Investors tend to overlook a certain type of green energy: nuclear. There are, of course, major risks with creating energy by splitting atoms — which is why this industry has been facing a public backlash and lack of investment for years. Here’s why that could change and why nuclear stocks could be the ultimate contrarian bet.
A green energy bridge
The cost of producing electricity from wind and solar farms has declined substantially over the years. Meanwhile, government policies and public demand has pushed the roll-out of these plants across Canada.
However, Canada’s population and energy demand is growing faster than the rate of green energy. In other words, we simply are not adding enough wind or solar or hydro to keep up with demand. Also, these sources tend to dip just when demand is at its peak. Solar isn’t viable at night time or less viable in cloudy weather, for example.
The rolling blackouts in California this month highlight this gap. The U.S. state has invested heavily in solar and wind farms over the past decade, but neglected its nuclear facilities. Now, the state faces its first rolling blackout in 19 years and millions of people face a difficult summer because of it.
To close the gap, scientists have suggested that nuclear energy could be the solution. Countries have avoided this solution for decades due to the risk of a Fukushima-like disaster or a toxic waste crisis. However, innovative nuclear companies are solving both issues and making nuclear a better green energy option.
Small modular nuclear plants are less at risk of catastrophic failure. Newer methods of nuclear fission are less waste generative. China, India and Russia are leading the way in adopting more new nuclear technologies. The market could be worth $1 trillion over time.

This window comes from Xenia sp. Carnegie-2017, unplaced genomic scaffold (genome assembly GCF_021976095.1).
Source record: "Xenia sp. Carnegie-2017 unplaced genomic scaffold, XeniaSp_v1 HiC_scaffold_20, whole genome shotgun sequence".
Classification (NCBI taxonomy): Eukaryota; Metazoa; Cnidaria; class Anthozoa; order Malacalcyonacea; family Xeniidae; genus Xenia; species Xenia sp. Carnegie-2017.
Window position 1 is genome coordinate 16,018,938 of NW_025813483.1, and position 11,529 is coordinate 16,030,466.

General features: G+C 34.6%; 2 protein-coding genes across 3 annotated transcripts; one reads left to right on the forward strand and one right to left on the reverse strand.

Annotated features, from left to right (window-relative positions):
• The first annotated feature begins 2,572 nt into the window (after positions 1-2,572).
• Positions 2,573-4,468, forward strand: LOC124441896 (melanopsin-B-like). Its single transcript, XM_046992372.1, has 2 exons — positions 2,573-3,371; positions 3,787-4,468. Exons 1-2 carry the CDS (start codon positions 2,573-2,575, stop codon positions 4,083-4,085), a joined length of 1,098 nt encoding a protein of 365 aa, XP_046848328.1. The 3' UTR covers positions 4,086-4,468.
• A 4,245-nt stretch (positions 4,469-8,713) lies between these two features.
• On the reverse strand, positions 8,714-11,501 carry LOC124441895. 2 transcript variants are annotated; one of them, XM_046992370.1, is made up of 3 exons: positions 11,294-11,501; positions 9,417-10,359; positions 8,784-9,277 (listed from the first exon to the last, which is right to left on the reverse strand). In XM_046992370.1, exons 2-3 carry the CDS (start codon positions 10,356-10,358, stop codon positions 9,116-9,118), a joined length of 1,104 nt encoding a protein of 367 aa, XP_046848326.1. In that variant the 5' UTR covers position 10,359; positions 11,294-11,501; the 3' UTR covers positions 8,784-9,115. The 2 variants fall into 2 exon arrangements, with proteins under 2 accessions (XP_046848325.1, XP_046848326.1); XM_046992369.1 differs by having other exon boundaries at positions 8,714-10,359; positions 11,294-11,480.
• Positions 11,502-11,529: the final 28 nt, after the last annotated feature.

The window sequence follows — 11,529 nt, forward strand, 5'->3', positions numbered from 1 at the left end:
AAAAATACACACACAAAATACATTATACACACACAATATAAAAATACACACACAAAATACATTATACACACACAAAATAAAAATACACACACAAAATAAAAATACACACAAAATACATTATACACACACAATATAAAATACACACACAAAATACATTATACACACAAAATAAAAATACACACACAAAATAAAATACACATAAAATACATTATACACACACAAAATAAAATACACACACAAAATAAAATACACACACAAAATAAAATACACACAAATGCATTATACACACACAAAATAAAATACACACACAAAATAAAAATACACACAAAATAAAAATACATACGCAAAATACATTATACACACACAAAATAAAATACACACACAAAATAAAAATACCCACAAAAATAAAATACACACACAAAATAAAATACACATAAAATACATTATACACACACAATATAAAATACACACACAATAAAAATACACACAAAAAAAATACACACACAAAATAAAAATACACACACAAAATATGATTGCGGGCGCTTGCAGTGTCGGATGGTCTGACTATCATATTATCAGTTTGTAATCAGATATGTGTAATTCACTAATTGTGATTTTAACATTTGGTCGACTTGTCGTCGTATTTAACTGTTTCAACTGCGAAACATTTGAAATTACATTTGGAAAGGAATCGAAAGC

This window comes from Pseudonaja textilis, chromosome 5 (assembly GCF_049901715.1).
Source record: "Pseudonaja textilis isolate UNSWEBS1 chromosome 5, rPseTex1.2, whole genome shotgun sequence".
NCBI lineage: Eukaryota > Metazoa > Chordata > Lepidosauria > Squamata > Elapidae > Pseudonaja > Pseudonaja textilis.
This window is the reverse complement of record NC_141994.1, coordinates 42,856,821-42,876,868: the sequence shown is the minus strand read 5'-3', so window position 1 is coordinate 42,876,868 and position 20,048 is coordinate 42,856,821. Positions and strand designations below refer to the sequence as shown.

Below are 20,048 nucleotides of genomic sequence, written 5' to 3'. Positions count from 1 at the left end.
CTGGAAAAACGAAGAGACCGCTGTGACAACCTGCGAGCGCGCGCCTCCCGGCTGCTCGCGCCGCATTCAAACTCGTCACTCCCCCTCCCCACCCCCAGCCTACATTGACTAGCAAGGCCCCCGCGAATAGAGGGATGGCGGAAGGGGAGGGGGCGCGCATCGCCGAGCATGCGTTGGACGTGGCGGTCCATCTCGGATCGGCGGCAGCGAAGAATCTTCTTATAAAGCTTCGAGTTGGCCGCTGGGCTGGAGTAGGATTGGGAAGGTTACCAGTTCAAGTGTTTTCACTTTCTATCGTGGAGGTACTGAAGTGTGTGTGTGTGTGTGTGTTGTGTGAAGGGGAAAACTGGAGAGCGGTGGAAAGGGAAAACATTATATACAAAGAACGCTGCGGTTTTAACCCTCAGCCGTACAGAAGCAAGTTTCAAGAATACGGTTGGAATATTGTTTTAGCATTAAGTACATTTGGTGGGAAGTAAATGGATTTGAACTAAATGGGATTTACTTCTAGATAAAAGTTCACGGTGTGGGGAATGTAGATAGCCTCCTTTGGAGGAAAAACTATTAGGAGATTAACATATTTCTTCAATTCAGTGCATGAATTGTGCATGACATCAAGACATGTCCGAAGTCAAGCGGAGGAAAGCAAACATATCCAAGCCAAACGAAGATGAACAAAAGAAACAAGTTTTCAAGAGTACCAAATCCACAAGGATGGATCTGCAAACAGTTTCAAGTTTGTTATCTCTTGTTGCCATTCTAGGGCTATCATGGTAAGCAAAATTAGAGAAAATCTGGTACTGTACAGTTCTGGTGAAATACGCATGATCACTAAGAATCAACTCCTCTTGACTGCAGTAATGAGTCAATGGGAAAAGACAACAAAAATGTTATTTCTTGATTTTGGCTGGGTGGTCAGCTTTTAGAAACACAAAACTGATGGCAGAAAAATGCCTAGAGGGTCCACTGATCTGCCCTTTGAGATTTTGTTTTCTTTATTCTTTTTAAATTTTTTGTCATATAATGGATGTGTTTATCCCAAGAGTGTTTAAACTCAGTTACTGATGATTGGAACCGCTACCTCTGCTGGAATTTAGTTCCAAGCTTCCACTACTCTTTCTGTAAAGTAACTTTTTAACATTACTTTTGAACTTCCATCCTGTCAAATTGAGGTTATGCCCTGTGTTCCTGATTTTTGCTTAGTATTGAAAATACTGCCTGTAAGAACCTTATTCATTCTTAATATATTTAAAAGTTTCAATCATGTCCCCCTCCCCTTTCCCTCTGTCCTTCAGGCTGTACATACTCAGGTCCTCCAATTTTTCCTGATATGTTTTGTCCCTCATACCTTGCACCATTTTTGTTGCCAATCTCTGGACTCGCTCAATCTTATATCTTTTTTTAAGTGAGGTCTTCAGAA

The future of nuclear
As countries in the East deploy more nuclear plants and create new safer technologies, the demand for Canadian uranium is likely to spike. This benefits stocks such as Cameco (TSX:CCO)(NYSE:CCJ) and Uranium Participation (TSX:U).
Both companies could see a rapid rise in the market value of the uranium they produce. The price of uranium is already up 33% this year. Meanwhile, investors’ pessimistic sentiment has made them both deep-value stocks.
Uranium Participation stock trades at a price-to-earnings (P/E) ratio of just 2.67. In other words, it recovers its entire market capitalization in less than three years! It’s also trading at just 78% of book value per share. The stock could spike when investors recognize how undervalued and overlooked this sector is.
Meanwhile, Cameco is already delivering on this promise. The stock has gained 23% in value over the past year, despite the pandemic. Now, the management expects 77.4% annual earnings growth for the next few years. Nevertheless, the stock is trading at just 1.11 times book value per share. This high-growth potential is trading at a bargain price.
Both stocks could go nuclear (forgive the pun) within this decade.
While investors may have overlooked the nuclear energy sector, it’s a critical part of the green energy revolution. This could be the ultimate contrarian bet for smart investors!
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Fool contributor Vishesh Raisinghani has no position in any of the stocks mentioned.